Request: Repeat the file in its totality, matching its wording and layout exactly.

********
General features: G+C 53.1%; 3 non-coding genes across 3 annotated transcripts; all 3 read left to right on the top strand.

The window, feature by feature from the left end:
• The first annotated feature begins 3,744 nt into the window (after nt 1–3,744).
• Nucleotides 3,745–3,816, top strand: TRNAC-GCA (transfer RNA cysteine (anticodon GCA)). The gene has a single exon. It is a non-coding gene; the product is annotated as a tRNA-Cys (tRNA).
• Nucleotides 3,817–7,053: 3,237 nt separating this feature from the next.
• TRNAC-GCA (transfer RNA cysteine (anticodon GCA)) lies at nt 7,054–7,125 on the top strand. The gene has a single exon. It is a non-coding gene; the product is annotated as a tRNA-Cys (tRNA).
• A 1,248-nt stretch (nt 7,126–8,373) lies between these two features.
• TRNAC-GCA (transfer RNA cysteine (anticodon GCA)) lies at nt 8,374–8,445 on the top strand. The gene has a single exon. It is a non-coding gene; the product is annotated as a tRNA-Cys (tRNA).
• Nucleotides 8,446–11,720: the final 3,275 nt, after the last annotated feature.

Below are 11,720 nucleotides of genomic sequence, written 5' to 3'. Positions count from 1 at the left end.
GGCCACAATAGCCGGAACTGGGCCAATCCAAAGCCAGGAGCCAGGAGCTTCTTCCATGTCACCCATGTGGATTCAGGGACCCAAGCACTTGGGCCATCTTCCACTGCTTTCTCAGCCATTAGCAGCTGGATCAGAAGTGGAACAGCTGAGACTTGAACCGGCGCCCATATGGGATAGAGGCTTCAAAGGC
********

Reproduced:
General features: G+C 53.1%; 3 non-coding genes across 3 annotated transcripts; all 3 read left to right on the top strand.

The window, feature by feature from the left end:
• The first annotated feature begins 3,744 nt into the window (after nt 1–3,744).
• Nucleotides 3,745–3,816, top strand: TRNAC-GCA (transfer RNA cysteine (anticodon GCA)). The gene has a single exon. It is a non-coding gene; the product is annotated as a tRNA-Cys (tRNA).
• Nucleotides 3,817–7,053: 3,237 nt separating this feature from the next.
• TRNAC-GCA (transfer RNA cysteine (anticodon GCA)) lies at nt 7,054–7,125 on the top strand. The gene has a single exon. It is a non-coding gene; the product is annotated as a tRNA-Cys (tRNA).
• A 1,248-nt stretch (nt 7,126–8,373) lies between these two features.
• TRNAC-GCA (transfer RNA cysteine (anticodon GCA)) lies at nt 8,374–8,445 on the top strand. The gene has a single exon. It is a non-coding gene; the product is annotated as a tRNA-Cys (tRNA).
• Nucleotides 8,446–11,720: the final 3,275 nt, after the last annotated feature.

Below are 11,720 nucleotides of genomic sequence, written 5' to 3'. Positions count from 1 at the left end.
GGCCACAATAGCCGGAACTGGGCCAATCCAAAGCCAGGAGCCAGGAGCTTCTTCCATGTCACCCATGTGGATTCAGGGACCCAAGCACTTGGGCCATCTTCCACTGCTTTCTCAGCCATTAGCAGCTGGATCAGAAGTGGAACAGCTGAGACTTGAACCGGCGCCCATATGGGATAGAGGCTTCAAAGGC